Opponents can't have it both ways. Either there is no demand for civil partnerships for straight couples or it will be very expensive. But it can't be both.
You can spot the government panic a mile off. Terrified that the amendment being voted on in the Commons today will derail gay marriage legislation, they are throwing everything but the kitchen sink at it.
Most Labour and Liberal Democrat MPs believe in allowing straight couples to have civil partnerships at the same time as allowing gay couples to marry. Tory MPs – up to 100 of which may support the amendment today – are late converts. Or rather, they are not converts at all. They are dinosaurs prepared to vote for anything in a bid to delay or even destroy the gay marriage bill.
Equalities minister Maria Miller has come out with guns blazing. Her department estimates a £4 billion price tag in access to public sector pensions if straight couples can have civil partnerships. Or they do now, at least. A week ago the price tag was £3 billion. It is growing by the day. One might almost suspect they are picking figures out of thin air. They are not. They are constructing numbers out of the most exaggerated estimates available.
Miller's figures are based on the idea that all 2.8 million of Britain's cohabiting couples will have been desperate to have a civil partnership. That seems unlikely.
The Church of England, which also opposes the move, has a more realistic position. "We remain unconvinced that the introduction of such an option would satisfy a genuine and widespread public need, other than for those who pursue 'equality' as an abstract concept," a recent position paper read. "There has been little public evidence to suggest that significant numbers of opposite-sex couples who choose not to marry would opt instead for a civil partnership."
The actual number of straight couples opting for a civil partnership will indeed be very low. It may be popular on the further reaches of the feminist movement, which views marriage as a patriarchal institution. But for the majority of unmarried straight couples, it will make little difference. Most stay unmarried because they do not believe that a public statement of being a couple is necessary to the proper functioning of love and loyalty. Others stay unmarried because they find the entire tradition weird and without purpose. Civil partnerships do nothing to address that view. The only thing that addresses it is not getting married.
The Church of England is right: this is an issue for those who pursue equality as an abstract concept. I am proud to count myself among their number. This is not a practical matter: it is a matter of principle. It always has been. Gay couples already had the rights of married couples under civil partnerships. Gay marriage followed from the principle that people should be equal in their options, not just in their rights.
Gone are the days of 'separate but equal'. Our social and constitutional arrangements must be identical for all our citizens regardless of race, sexuality, gender or any other distinction. No-one should have access to any product or right on the basis of their identity.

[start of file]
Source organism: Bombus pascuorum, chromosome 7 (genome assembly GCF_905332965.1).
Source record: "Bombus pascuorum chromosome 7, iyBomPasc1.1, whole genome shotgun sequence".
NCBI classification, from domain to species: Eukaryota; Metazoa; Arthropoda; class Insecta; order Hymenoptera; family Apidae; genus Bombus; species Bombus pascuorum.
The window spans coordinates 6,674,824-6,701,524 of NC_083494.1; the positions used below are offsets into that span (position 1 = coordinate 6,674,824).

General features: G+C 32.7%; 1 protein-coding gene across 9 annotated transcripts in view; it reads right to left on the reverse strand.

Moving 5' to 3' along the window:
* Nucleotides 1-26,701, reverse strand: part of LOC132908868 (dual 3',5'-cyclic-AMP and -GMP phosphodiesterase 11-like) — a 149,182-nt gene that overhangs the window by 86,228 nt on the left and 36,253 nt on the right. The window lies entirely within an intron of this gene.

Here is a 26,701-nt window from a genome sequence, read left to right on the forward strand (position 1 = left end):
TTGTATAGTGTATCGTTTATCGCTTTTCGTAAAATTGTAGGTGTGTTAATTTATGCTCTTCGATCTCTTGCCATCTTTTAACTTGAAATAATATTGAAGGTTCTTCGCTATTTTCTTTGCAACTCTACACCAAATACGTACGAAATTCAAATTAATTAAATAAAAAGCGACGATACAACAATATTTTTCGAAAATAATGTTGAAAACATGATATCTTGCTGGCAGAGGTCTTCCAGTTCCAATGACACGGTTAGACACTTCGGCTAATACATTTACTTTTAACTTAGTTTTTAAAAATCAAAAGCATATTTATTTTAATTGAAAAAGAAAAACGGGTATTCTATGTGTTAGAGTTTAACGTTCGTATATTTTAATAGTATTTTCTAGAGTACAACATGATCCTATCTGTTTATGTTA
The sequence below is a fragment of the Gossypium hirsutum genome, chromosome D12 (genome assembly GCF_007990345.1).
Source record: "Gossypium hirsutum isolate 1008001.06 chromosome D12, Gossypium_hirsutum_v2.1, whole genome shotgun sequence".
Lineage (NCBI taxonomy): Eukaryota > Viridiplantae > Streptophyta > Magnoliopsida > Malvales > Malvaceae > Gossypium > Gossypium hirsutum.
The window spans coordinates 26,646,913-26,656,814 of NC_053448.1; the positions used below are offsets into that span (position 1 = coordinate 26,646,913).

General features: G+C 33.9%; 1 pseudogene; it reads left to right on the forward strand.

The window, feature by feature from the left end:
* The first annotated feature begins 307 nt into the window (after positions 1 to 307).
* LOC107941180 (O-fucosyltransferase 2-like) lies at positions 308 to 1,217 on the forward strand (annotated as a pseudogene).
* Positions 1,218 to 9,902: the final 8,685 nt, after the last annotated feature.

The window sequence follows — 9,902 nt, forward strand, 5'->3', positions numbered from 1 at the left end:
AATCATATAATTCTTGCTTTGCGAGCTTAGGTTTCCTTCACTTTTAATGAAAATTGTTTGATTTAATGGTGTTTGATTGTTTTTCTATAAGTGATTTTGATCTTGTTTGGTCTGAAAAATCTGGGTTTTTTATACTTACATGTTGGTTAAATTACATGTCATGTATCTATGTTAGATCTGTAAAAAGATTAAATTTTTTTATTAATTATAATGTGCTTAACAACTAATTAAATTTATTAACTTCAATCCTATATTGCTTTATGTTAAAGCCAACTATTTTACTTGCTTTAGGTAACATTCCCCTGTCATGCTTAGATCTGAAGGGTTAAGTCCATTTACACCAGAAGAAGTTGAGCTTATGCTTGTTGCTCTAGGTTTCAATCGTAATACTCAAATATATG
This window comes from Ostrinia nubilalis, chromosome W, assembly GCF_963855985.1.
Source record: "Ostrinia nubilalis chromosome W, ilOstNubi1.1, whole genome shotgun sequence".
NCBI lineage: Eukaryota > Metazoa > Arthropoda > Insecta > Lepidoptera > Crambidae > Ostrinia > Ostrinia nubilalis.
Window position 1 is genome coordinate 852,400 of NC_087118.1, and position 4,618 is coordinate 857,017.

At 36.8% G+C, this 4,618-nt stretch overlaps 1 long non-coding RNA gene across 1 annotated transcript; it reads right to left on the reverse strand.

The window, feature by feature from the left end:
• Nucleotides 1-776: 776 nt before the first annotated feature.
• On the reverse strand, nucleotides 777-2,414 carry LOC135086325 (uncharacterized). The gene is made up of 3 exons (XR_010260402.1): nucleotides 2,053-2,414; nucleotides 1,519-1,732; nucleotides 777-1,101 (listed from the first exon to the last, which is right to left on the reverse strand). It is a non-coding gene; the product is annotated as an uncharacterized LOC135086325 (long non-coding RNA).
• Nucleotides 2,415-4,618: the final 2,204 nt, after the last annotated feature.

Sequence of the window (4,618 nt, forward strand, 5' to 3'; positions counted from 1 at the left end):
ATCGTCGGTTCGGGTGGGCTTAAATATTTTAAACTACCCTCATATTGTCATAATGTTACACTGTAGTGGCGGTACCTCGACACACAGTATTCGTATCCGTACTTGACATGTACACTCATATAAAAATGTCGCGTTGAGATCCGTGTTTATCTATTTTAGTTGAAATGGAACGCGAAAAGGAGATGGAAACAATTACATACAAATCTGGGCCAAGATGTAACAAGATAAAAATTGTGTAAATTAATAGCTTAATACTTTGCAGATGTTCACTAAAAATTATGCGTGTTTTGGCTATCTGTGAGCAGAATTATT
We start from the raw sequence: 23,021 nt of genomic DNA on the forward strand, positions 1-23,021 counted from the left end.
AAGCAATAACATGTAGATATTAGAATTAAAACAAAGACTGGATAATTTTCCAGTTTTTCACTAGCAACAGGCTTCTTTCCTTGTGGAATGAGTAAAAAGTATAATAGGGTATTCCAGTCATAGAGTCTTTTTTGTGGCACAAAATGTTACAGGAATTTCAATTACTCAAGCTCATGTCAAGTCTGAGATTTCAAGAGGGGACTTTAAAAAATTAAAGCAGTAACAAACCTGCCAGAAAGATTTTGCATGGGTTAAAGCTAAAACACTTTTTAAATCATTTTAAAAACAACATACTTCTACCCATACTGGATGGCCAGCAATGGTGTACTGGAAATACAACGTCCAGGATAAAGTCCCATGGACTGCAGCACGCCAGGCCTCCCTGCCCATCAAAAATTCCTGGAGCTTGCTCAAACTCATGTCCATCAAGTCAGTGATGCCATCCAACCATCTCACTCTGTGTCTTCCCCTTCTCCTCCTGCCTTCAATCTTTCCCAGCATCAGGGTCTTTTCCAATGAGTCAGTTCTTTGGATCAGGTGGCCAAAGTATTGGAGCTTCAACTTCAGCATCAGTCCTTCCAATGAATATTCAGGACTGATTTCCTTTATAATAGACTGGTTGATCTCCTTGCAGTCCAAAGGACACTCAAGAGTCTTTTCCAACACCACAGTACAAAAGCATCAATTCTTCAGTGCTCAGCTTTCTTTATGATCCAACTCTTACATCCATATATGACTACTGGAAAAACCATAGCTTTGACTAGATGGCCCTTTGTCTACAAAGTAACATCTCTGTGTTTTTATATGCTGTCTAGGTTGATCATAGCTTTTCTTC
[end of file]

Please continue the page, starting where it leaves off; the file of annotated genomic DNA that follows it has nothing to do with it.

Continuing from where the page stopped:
These arguments have been made throughout the debate on gay marriage and the government has never addressed them. It only does so now because Tory MPs have become so desperate they will back them in order to delay the gay marriage bill. Doing so has put the fear into many gay rights campaigners. Stonewall says it is "anxious about anything that could delay this much needed change in the law". You'll excuse me for being partially deaf when it comes to Stonewall's view. It refused to back demands for gay marriage when they first arose seriously at a Liberal Democrat conference after the general election. It eventually did so reluctantly, for fear of being left behind by the debate. It's a bit late now for them to enter the debate, again in a predictably conservative way.
It is possible Labour fears are justified – that the government will take the opportunity of delay to drop the bill altogether, quietly, before it causes any more trouble with its backbenchers. But principles of equality should not be contingent on the mania gripping the Tory party. Ministers are saying there could be a two-year delay on the bill due to the change. This was entirely unnecessary if – as should have been obvious from the start – the rights designated to gay and straight couples needed to be equal both ways. In any case, it seems quite mad that arrangements which already exist for one set of people should take two years to be applied to another set of people.
But worst of all, the government's arguments against straight civil partnerships directly contradict the arguments for gay marriage. People must be allowed to conduct their lives as they wish. It is not for the government to say whether there is sufficient demand for something, or how expensive it is. How expensive does something have to become before money overrules equality?
If Tory MPs don't believe in gay marriage, then they shouldn't have one. If the government doesn't believe in civil partnerships for straight couples then they shouldn't get one. But it is not our business to interfere in the choices of those who do.
The truth about civil partnerships for straight couples is precisely the opposite of the government's contradictory arguments. If they prove popular, they will have been worth the money. If they do not, it will be a cost-free way of ensuring proper equality.
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